Middle Ground Prison Reform
139 East Encanto Drive
Tempe, Arizona 85281
Donna Leone Hamm, Judge (Retired)
James J. Hamm
Director of Program & Advocacy Services
February 9, 2004
LETTER HAND DELIVERED TO LEGISLATIVE LEADERS:
The purpose of this letter is to express our concern that the investigation into the recent
Arizona prison hostage scandal, including the entire incident and all surrounding and related
circumstances, must be a genuinely credible and independent investigation. The entire event,
including management of the critical incident itself and the hostage negotiations, as well as other
seemingly unrelated factors -- such as inmate classification, staff training, salaries for prison
guards, turnover rates, selection and promotion of administrators, etc. -- needs to be examined
for what the incident and other factors can tell us about how this crisis occurred and about how
a similar tragedy can be prevented in the future.
DOC Director Dora Schriro, has already publicly stated that "the only two individuals
responsible for this incident" are in custody and that they will be prosecuted to the fullest extent
of the law. This comment clearly indicates that she already plans to deflect responsibility from
any errors her department made that allowed the initial incident to escalate to such unprecedented
levels. No other conclusion legitimately can be drawn from the statement. Ms. Schriro
personally advised us at Middle Ground, and also has stated publicly that her first several months
at her job were spent performing a detailed review of security and program procedures at every
institution on every shift. In her own words to us, in public hearings to the legislative
Ad Hoc Working Group on Sentencing Reform, and at other forums, she repeatedly stated that
she found the found the staff and security procedures "impressive."
NEED FOR TRULY INDEPENDENT INVESTIGATION
Substantial reasons why a completely independent investigation of this incident should
take place. Among them are:
- Credibility -- The Director of the DOC, Ms. Dora Schriro, was the "incident
commander" in charge of handling the prison hostage crisis. Allowing the person in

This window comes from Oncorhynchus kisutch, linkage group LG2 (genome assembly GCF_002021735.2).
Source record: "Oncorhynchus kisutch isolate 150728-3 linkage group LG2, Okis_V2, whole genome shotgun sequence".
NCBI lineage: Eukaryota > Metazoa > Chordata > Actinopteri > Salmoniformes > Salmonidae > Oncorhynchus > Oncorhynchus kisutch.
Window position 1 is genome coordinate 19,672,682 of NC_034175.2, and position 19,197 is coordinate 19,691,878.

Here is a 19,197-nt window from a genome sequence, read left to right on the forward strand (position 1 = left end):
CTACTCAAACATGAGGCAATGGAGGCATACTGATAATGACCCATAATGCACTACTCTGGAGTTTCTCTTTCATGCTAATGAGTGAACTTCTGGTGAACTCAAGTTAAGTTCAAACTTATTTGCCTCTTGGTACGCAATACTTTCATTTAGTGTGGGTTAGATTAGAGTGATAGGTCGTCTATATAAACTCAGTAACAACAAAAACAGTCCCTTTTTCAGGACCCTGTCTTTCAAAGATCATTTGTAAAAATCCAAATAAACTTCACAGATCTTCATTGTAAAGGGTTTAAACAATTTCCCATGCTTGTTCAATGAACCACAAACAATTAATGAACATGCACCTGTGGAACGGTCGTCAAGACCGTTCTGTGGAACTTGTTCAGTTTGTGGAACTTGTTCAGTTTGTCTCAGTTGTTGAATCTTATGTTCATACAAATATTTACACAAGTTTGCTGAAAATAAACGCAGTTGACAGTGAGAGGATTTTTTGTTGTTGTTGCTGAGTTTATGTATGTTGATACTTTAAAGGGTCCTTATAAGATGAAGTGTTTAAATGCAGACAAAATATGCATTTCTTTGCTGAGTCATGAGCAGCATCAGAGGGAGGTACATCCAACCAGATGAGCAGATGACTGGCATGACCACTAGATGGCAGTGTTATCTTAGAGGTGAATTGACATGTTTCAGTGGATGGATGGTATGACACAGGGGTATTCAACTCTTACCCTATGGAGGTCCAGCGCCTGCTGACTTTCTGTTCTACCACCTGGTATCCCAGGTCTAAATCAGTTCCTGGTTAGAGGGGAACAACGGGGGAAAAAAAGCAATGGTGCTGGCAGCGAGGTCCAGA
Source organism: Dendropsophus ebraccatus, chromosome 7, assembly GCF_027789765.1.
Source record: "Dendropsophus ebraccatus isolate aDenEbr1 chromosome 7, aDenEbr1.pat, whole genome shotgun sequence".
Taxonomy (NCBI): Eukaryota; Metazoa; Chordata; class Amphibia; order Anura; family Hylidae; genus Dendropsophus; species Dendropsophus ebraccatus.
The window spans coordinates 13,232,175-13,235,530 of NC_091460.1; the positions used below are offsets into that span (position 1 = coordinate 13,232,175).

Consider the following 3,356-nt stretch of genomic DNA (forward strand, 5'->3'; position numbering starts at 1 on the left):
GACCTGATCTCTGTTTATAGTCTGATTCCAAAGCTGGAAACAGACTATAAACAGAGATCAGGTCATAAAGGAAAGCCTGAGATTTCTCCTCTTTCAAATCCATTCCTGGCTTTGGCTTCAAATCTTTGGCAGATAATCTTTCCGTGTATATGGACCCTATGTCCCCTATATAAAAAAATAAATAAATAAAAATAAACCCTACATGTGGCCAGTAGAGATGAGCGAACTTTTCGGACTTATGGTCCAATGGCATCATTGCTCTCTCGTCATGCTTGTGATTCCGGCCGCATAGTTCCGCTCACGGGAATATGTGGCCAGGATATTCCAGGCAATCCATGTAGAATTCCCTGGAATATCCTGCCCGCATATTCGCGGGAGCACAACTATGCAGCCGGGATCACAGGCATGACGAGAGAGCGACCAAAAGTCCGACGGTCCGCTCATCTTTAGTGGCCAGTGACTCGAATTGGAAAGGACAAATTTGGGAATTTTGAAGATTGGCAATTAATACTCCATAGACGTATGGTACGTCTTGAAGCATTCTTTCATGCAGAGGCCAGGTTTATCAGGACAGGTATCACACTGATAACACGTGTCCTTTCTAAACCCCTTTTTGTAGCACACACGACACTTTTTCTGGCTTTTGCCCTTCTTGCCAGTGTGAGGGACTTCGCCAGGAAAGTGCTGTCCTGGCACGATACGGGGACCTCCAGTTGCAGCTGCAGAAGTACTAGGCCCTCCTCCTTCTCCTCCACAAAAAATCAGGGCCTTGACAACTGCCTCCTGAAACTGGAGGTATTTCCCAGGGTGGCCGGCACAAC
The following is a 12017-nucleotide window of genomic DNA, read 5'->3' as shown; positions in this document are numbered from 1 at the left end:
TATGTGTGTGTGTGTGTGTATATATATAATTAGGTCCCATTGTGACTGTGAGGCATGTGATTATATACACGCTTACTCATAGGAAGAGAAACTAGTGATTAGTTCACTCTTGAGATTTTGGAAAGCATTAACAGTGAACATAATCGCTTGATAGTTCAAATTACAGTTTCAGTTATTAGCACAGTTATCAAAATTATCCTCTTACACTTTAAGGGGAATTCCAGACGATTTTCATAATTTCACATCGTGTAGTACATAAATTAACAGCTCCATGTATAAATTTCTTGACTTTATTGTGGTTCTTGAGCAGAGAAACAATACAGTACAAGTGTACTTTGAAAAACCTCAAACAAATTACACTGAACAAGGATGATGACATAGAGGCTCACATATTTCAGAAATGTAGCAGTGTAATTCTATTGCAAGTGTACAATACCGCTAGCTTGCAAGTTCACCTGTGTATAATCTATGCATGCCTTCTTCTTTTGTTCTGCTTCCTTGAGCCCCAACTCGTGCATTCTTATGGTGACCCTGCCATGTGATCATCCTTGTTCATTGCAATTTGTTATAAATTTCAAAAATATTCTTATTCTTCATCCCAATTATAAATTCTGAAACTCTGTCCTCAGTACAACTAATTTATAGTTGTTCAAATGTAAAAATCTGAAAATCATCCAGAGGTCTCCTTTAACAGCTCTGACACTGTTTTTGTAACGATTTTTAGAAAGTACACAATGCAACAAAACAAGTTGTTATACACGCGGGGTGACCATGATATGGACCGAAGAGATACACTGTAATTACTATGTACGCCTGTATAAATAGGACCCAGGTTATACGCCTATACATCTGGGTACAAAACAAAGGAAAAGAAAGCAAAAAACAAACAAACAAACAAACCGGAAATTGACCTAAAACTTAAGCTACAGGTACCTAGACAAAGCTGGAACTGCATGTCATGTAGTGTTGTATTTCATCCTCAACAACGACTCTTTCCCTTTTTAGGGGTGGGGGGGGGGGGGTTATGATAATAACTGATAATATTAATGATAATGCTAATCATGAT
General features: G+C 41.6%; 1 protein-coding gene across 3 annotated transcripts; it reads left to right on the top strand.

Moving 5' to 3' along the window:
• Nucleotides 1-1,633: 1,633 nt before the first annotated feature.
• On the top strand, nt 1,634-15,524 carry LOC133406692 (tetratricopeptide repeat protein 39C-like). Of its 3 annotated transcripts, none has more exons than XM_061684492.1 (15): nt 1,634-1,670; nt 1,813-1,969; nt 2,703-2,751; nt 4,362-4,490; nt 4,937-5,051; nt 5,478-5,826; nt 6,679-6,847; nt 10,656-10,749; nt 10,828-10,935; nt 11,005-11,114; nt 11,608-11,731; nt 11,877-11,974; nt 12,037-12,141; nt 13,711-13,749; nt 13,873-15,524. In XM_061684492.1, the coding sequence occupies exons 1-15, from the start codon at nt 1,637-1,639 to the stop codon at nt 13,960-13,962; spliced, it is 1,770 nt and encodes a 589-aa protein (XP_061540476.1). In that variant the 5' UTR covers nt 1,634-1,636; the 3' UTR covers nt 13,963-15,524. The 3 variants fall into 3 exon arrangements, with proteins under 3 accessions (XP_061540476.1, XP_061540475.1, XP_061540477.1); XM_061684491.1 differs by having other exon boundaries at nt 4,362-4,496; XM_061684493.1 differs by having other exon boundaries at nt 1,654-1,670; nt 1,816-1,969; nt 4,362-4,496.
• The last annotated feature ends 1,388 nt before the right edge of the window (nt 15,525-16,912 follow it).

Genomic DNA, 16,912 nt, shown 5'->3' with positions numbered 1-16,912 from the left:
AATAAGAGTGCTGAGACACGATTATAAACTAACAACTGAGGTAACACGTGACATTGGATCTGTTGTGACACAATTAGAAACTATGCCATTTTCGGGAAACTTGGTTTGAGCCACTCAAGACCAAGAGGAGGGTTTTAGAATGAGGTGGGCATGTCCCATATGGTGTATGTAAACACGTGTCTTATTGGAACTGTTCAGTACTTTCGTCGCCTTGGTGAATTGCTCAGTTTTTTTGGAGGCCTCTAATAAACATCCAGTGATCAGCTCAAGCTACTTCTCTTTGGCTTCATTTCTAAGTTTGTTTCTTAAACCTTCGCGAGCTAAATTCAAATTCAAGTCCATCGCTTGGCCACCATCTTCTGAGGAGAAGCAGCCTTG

charge to confirm her own decisions and to select the facts that fit her perspective does
not constitute a legitimate investigation into the causes and circumstances of this crisis.
Governor Napolitano was a key player in aggressively manipulating the media and in
excessively restricting access to information during the entire 15-day incident. In
addition, she made major negotiation decisions with respect to the hostage-takers requests
to be moved out of state (and other unknown decisions and positions). She and her
appointed staff lack an ethical or credible position to evaluate or investigate the incident
or the management of the incident. Perhaps most importantly, Governor Napolitano's
known political aspirations constitute a vested interest in managing the content of a
preliminary investigation and a final report, so as not to damage her future prospects. On
a lesser scale, Director Schriro's yet unconfirmed appointment to her job by the Senate
also constitutes a vested interest in conflict with a genuinely objective investigation and
evaluation. The motivations of the people conducting the investigation must be beyond
- Comprehensiveness of the Investigation/Expertise: In all of the United States of America,
there has never been a prison standoff/incident of this magnitude. Dora Schriro has no
experience evaluating incidents of this type, nor do any of her staff. The Governor's staff
is equally inexperienced. National interest will be focused on Arizona, at least in
correctional circles. This must be a quality investigation, with "spin control" left off the
- Scope of Investigation: Thus far, the Department has released limited information that
raises more questions than it answers. We are not confident that the Department
comprehends the scope of questions that should be addressed by an independent
investigation. For example:
- COTA Training/Civilian Worker Training - The training of the non-uniformed
employees as well as the uniformed guards involved in this incident - from the
kitchen to the guard tower -- must be evaluated. An objective evaluation,
however, must, of necessity, include serious questions about both the training and
the trainers at the prison guard training academy.
- There needs to be a review of administrative and policy decisions that were made
with respect to operation, staffing and security procedures utilized in the kitchen,
on the early morning shift, in the yard at that time of day, for entry to the guard
- Who developed the guard tower entry/exit procedures that were in use on
February 18, 2004? What Warden, Deputy Warden, Regional Manager, DOC
Director, etc., signed off on the failed policy? What other serious or security-related policies has that same person developed? Which policies are still in place